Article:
Somehow we all stopped meeting and six months later I realized they had essentially ceased to exist. Not one email. In 2009, I requested that we drop the three individuals from our company and my partner agreed. I felt bad about the decision but it was clearly not working.
Lesson #6: As the founder, the business and the product is your first priority. Get rid of everything that honestly isn’t contributing to it.
We eventually stopped working on Kiwi because the market had become absolutely saturated with competition. So many products were encroaching on our territory that we felt less and less confident that we could make any money. Our ambition dropped to the lowest of lows.
In October 2009 I made the decision to begin building a bug tracking application. I had long been complaining about the existing tools and finally had a light-bulb moment about why I should spend my time making a new one.
I already knew we could make a killer interface that was easy enough for clients to use but also powerful enough for us (developers). I already knew that I could eliminate the issues I had with existing tools. My realization was that I could build a product that allowed our deployed applications to report back errors rather than storing them locally, so that we could easily track those issues and be one-step ahead of our clients.
Whether or not this product would ever be used by others, it was going to be perfect for me.
Lesson #7: If you can’t actually use your own product, you’re not supposed to build it.
Work began. I was initially going to build the entire application myself to avoid the problems I had before. However I quickly realized that the interface could use the perfectionist’s touch, and I asked my partner from Kiwi if he would be willing to put together some designs for this issue tracker. He agreed. Six months later I had a lot of my work completed. The interface was moving along, but slower than I would have liked.
Soon it was mid-2010 and the effects of the recession were starting to hit us both. We were struggling with a long list of clients that suddenly couldn’t pay us, and new clients were nowhere in sight. I used some of my suddenly-free time to market for new work, – but the rest went into the new product. My partner did the opposite – he put in even less time on our product than he did when things were busy.
By 2011 I was fed-up with the lack of progress on the design. There was so little progress from my partner I assumed he was no longer interested. I began looking for a new designer and it wasn’t long before I had several candidates. A few weeks later I had narrowed it down to one.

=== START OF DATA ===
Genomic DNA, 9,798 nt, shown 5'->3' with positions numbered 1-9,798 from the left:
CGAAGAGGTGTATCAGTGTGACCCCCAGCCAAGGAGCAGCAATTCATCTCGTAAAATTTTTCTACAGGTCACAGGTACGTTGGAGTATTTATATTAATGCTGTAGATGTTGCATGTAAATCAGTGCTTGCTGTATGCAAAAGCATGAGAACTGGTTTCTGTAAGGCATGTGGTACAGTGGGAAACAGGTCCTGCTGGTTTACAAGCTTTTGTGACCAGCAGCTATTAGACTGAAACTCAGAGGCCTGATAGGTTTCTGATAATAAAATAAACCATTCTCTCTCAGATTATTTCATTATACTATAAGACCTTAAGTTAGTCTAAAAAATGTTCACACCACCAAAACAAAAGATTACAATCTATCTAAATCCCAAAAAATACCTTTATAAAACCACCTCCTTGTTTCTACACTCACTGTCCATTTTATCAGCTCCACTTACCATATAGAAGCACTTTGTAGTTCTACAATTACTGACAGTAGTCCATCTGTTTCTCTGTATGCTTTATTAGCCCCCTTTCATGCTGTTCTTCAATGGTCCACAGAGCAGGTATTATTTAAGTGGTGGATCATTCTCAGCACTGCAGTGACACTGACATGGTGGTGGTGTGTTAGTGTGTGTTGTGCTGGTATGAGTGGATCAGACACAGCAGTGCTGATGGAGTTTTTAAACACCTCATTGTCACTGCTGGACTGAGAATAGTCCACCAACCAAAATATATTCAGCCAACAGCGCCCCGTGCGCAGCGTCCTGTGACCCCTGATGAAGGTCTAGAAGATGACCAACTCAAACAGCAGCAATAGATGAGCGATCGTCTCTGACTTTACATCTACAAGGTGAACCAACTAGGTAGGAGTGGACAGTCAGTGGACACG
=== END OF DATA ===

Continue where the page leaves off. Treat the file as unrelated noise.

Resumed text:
I was excited about the new designer as I had heard of his work before, and he seemed extremely interested in the product. I emailed my partner with the news.
After several days of no response, I eventually got an email from my partner apologizing for the lack of focus and consistent problems with the project. He outlined ways we could get back on track and was trying to save our friendship. He asked for another chance. I decided that it was best to try to work this out and give it another shot. Not only did I think his work was unbeatable, but he was a good friend.
My choice was upsetting to the candidate I had selected. I should have, and could have handled that a lot better.
Lesson #8: Sometimes, saving the friendship means stopping the partnership before you truly wind up hating each other.
Like he promised, he recommitted to the work and after several months we had the product almost ready for a private beta. Despite having a sizable portion of the design work still incomplete, we decided to go ahead with a beta. We settled with a very ugly sales page and sent an email to a few hundred friends and coworkers. Things were looking up. Snowy was closer to launch than Kiwi had ever been.
Lesson #9: Nothing motivates you like seeing people use your product. It can be hard to see what doesn’t work but the amazing fact is that you have the power to fix it.
We both dealt with some personal issues that delayed us in the last half of 2011 but by early 2012 we were on our final stretch. Yet suddenly, we lost a few more months because my partner has become unavailable for the work. I ended up taking over the remaining bit of design work. I’ve been cranking away with final tweaks and testing and we’re finally ready to launch a product, two and half years after we started, and six and half years since we began this endeavor.
I’d like to introduce Snowy Evening. An issue tracking application with an incredibly clean and easy to use interface, powerful features that blend seamlessly, and a lot more.
Built with determination, and run by a guy who’s truly invested in it’s survival. I’m in it for the long haul.
Lesson #10: Working with people who don’t share your work habits or ability to sit down and make progress is like swimming upstream. Do your best to find partners who truly match your personality. Like marriage you’ll always have differences but if you’re all driven and can manage themselves professionally, you can make it to product launch. That’s when the real journey begins.
As Snowy grows, I’ll continue posting here about the behind-the-scenes.